Finally, Apple is beginning the roll-out of its iPod touch-based payment and checkout system for retail stores. According to an exclusive report over at AppleInsider, the Mac maker will begin retiring its current Windows CE-based devices and implementing the new system within a couple of weeks.
The device is an entirely new iPod touch, custom designed for point-of-sale (POS) usage. It features a magnetic stripe reader, an advanced barcode scanner, and Apple’s own proprietary software for processing payments. The new system allows for payment by credit, debit and cash, and includes features that allow for making returns, too.
The EasyPay touch, as the device is being called, was made possible thanks to the introduction of hardware device support via the dock connector. The extended case that surrounds the basic iPod touch contains sleep and volume control buttons, a mini-USB connector for charging, and a rechargeable battery to power the card reader and barcode scanner.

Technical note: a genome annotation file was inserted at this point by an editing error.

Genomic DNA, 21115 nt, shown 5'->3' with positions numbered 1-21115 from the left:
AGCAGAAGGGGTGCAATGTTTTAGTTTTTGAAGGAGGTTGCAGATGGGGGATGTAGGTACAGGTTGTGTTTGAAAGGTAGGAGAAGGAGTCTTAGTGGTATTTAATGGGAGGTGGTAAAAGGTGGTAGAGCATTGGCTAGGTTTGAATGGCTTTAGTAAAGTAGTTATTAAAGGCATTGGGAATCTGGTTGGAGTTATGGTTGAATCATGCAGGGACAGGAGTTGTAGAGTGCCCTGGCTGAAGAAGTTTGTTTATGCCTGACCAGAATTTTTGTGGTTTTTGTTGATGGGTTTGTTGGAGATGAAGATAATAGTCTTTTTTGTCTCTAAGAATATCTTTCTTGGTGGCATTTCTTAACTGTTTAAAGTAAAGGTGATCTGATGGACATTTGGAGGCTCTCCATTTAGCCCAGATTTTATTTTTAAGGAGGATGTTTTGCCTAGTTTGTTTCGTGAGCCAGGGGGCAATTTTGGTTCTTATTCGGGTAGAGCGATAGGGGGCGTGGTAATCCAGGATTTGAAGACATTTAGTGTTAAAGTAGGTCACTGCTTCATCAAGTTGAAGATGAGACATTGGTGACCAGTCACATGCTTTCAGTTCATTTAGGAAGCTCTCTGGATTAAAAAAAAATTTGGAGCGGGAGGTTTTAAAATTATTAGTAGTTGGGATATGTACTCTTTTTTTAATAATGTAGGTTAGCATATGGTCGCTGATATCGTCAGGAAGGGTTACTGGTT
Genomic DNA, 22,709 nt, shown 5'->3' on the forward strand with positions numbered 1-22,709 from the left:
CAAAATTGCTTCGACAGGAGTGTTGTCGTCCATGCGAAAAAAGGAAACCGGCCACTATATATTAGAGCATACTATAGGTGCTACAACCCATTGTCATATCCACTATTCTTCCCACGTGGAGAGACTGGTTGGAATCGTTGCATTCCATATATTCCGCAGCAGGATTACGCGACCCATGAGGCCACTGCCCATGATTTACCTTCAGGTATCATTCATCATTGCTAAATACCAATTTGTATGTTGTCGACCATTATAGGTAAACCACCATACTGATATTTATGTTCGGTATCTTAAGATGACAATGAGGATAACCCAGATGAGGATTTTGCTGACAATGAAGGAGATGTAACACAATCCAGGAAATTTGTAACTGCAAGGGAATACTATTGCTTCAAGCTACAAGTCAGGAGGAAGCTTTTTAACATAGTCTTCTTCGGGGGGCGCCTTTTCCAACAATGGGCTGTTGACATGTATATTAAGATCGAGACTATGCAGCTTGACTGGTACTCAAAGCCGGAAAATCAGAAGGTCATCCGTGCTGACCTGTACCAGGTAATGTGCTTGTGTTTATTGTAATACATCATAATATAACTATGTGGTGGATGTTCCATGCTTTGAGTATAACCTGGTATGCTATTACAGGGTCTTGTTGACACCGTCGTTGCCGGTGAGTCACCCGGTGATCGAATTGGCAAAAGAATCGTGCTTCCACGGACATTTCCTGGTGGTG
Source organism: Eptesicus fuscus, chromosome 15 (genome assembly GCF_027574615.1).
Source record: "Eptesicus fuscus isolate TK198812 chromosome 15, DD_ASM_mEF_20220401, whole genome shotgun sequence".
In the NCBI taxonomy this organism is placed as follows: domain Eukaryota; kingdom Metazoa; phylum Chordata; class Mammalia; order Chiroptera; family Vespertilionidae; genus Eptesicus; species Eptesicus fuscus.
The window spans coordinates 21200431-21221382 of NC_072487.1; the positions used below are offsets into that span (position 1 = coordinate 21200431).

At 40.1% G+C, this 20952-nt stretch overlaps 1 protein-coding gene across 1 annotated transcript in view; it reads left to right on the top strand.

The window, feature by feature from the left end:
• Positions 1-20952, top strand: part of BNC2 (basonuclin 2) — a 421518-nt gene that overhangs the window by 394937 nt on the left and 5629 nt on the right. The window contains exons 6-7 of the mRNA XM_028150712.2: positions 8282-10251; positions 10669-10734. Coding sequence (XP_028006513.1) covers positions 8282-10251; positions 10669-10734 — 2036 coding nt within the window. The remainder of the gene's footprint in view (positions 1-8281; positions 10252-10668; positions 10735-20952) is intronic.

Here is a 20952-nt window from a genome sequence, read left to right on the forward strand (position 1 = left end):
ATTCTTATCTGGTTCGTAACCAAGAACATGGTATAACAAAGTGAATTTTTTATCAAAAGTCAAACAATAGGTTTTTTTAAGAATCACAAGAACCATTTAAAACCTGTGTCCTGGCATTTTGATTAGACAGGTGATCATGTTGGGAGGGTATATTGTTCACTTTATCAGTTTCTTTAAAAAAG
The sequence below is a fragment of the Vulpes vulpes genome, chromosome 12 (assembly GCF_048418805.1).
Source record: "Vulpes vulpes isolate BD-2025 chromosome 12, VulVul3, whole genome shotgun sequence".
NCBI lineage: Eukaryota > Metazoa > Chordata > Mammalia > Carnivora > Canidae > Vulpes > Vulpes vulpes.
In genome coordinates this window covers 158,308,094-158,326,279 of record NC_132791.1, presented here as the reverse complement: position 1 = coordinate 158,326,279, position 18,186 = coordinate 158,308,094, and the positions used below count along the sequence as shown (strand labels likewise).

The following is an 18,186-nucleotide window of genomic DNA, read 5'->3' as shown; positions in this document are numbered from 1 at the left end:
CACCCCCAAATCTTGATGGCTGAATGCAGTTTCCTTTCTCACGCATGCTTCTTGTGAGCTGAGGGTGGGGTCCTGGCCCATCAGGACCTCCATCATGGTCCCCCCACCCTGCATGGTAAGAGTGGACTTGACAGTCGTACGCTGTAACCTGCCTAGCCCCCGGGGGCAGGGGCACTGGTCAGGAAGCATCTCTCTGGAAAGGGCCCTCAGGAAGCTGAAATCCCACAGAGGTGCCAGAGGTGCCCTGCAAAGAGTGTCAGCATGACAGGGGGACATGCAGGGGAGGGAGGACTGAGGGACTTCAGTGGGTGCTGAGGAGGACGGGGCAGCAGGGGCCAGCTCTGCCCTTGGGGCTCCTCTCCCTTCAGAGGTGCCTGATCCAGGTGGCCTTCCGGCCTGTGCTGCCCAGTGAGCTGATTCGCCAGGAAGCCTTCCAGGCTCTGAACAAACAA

Things that the EasyPay touch can’t do (yes, even it isn’t a miracle worker) include divvying up payment between two or more debit or credit cards, or paying by checks and processing cash returns. These transactions will continue to be handled by more traditional computer-based POS systems.
The roll-out of the new EasyPay touch system will include more than just a change in the hardware used for processing transactions. According to AppleInsider, Apple is aware that many customers find its non-traditional check out systems to be somewhat confusing, so attempts will be made to make it more clear when and where store guests can pay for their purchases.
While there are no plans currently to extend the payment system beyond the confines of Apple’s retail store, it’s impossible not to think about how such an elegant and simple system might appeal to other retailers as well. Should Apple ever decide to license the tech, I’m sure there will be at least a few major companies out there interested in pursuing such an agreement.